I reached out to the City Council, but I just got their voicemail, which was the Council saying in unison: "We're not here anymore. Good luck with whatever that is in the abandoned lot. If you'd like to scream or cry in horror, please do so at the tone."

So at least their voicemail is the usual one, but I don’t think we’ll get much help from them.

Night Vale.... I have only ever heard of carnivals. I never thought I would ever have to actually see one. No one knows what they will do in the face of catastrophe until they are in that face. And here I am, still not knowing what to do. A carnival! Oh all the mysterious lights in the sky! I do not know how this carnival found us, nor what they intend. But I am certain it is not good.

It is rumored that our neighbors in Pine Cliff once welcomed a traveling carnival. Pine Cliff is now inhabited only by ghosts, but I don’t actually know if that was related to the carnival at all. They might have been that way already.

And you know, there is a certain sweetness to the hastily-assembled rides, to the thought of eating air-blown pastel sugar, your boyfriend winning you a stuffed animal at the bird-mocking booth. Exchanging known quantities of fiat cash for meta-fiat paper coupons. Oh, it sounds just...it sounds just dreamy-

No! These wicked magicians of the midway. They must be using mind control to draw us in. Do not fall victim to-

holding hands hotly under the cool lights, the undulating swirl and discordant fugue of the merry-go-round about us. Carlos! Ah, Carlos! Let's go to the carniv-

No. Stop it. Cecil. No. Night Vale, avoid the carnival. Hide in your homes.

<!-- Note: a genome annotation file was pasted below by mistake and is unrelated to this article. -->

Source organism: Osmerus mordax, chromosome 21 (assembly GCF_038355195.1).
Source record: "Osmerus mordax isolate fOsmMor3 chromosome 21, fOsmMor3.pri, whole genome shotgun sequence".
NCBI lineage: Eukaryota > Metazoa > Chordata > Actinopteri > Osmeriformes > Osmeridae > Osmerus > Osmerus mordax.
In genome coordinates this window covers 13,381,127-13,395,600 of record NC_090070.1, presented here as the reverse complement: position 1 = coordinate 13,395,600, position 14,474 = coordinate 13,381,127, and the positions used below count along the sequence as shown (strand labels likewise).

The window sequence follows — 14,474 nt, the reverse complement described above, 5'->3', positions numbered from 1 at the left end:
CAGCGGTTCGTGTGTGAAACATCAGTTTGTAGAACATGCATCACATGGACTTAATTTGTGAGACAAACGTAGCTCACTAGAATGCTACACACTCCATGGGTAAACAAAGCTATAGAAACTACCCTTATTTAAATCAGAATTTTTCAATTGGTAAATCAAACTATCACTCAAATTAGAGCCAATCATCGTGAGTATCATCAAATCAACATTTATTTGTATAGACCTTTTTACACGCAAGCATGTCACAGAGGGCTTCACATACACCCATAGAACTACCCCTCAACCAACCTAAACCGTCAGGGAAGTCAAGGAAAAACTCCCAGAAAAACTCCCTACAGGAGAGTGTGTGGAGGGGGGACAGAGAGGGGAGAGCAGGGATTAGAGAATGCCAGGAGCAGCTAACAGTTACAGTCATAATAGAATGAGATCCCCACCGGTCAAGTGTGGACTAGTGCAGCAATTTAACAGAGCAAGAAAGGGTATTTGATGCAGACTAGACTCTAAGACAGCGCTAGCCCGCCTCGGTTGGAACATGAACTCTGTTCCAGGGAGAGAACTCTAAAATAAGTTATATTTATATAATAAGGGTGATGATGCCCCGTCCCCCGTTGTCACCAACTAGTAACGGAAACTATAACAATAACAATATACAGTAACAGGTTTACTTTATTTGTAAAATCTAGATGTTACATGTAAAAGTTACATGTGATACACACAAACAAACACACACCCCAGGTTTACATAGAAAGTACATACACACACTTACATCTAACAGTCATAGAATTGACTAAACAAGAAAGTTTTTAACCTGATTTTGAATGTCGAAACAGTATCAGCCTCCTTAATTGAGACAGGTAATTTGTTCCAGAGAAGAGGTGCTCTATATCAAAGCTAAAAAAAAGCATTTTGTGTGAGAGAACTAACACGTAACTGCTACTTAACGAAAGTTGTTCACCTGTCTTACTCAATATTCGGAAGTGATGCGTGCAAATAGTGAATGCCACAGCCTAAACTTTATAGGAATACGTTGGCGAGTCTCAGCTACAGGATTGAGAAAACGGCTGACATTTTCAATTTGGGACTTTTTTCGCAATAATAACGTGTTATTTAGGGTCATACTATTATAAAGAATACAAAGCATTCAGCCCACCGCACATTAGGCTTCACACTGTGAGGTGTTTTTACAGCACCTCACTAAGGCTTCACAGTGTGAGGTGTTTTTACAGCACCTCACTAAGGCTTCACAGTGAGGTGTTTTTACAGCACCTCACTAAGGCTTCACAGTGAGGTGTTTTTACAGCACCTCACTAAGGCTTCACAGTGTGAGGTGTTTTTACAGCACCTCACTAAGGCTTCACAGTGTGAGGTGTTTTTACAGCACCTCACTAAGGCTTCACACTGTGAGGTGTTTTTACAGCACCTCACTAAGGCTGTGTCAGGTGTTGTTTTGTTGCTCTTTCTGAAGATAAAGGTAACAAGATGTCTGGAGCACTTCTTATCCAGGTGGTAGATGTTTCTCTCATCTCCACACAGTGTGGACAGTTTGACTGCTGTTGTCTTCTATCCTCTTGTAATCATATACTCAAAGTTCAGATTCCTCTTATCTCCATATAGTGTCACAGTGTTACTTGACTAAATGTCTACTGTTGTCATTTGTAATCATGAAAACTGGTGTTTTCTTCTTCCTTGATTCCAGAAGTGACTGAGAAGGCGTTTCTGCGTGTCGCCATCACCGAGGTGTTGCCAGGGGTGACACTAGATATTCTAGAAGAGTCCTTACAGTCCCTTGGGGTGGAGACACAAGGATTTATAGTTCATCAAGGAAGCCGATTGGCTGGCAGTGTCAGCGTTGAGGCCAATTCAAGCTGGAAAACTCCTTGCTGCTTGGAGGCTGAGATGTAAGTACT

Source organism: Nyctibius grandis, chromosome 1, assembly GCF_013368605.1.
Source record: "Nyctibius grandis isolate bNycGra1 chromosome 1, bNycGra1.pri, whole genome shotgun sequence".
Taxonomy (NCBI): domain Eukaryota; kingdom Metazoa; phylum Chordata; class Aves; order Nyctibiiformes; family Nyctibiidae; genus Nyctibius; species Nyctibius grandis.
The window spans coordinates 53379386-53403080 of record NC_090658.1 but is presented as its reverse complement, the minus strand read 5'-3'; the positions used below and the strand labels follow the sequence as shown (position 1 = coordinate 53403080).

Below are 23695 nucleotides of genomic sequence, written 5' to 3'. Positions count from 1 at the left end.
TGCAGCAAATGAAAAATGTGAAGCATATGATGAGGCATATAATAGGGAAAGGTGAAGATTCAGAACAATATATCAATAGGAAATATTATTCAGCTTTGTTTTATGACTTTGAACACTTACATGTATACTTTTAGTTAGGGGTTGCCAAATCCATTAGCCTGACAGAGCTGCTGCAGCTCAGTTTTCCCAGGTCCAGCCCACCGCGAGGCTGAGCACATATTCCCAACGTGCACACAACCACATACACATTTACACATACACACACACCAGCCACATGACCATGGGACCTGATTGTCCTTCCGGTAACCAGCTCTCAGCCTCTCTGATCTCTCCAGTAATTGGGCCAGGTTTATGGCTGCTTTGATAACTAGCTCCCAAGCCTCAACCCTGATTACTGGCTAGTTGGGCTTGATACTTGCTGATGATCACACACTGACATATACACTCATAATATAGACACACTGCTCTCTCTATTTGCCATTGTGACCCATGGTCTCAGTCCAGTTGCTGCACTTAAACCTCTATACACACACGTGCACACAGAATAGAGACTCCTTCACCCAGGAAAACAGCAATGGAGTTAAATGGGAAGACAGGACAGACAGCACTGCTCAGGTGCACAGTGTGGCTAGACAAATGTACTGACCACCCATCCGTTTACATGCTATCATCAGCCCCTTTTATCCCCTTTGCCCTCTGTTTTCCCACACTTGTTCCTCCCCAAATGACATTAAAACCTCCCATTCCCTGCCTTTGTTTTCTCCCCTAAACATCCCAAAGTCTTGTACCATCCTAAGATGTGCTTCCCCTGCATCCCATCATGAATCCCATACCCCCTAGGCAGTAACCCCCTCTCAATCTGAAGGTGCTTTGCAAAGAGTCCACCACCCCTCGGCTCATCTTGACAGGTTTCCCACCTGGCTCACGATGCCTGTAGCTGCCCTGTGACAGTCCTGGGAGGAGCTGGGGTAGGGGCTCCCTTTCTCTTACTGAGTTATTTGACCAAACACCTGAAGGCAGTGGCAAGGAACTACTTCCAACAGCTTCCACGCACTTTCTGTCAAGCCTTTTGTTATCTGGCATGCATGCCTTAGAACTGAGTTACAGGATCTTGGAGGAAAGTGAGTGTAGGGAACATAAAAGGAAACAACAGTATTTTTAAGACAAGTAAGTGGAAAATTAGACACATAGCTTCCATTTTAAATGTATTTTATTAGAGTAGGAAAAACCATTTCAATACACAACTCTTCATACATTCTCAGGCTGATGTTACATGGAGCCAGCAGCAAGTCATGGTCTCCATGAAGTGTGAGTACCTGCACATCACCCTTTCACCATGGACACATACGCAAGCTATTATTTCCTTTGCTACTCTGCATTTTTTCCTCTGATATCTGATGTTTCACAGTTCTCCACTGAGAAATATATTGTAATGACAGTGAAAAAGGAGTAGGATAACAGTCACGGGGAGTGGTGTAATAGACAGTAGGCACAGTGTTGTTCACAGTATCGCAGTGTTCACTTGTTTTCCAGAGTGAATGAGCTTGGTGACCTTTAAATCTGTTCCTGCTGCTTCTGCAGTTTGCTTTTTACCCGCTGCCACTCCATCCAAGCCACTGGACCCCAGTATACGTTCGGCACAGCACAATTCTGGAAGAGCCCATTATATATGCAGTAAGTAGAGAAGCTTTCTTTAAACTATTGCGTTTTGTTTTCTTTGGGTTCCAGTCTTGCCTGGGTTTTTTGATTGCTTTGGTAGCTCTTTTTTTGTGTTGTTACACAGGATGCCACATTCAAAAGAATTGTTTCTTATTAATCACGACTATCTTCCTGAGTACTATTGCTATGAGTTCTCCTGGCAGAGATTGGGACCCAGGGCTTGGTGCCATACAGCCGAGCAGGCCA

This Thursday at the Night Vale Public Library is the twice-annual Cleaning of Books. The Sheriff's Secret Police Super Secret Special Forces Unit will be on hand to subdue the librarians, who regularly attempt to not only undermine our city with dangerous books but also sink their sharp claws and pincers into library visitors before flying them off to eat or toy with or whatever it is they do to their victims.

The Cleaning of Books is our way of double checking that the librarians are keeping a clean stock of municipally approved books, such as the biography of Helen Hunt and all four of Dean Koontz's novels. Librarians are well-known for sneaking in books by dangerous authors. In 1988, two (TWO!) copies of Pride and Prejudice were found in Night Vale. No one knows quite how many people read these copies, but the ensuing riots inconvenienced hundreds and led to the current cleaning schedule.

Not everyone is in favor of this practice, though. New mayor Dana Cardinal issued a public rebuke of book cleaning.

The mayor admitted that while "books are pretty dangerous" and she "doesn't recommend them for everyone," we should concentrate more on protecting ourselves from the librarians themselves, who are the real danger.

Teenage book lover and heroic militia leader Tamika Flynn also offered her protest of this important event, saying "Books and libraries are dangerous, which is exactly why we should protect them. Librarians are conniving and vicious monsters but they also know how to recommend a good read. Their methods may be violent, but we must be willing to face great challenges in order to achieve great things.”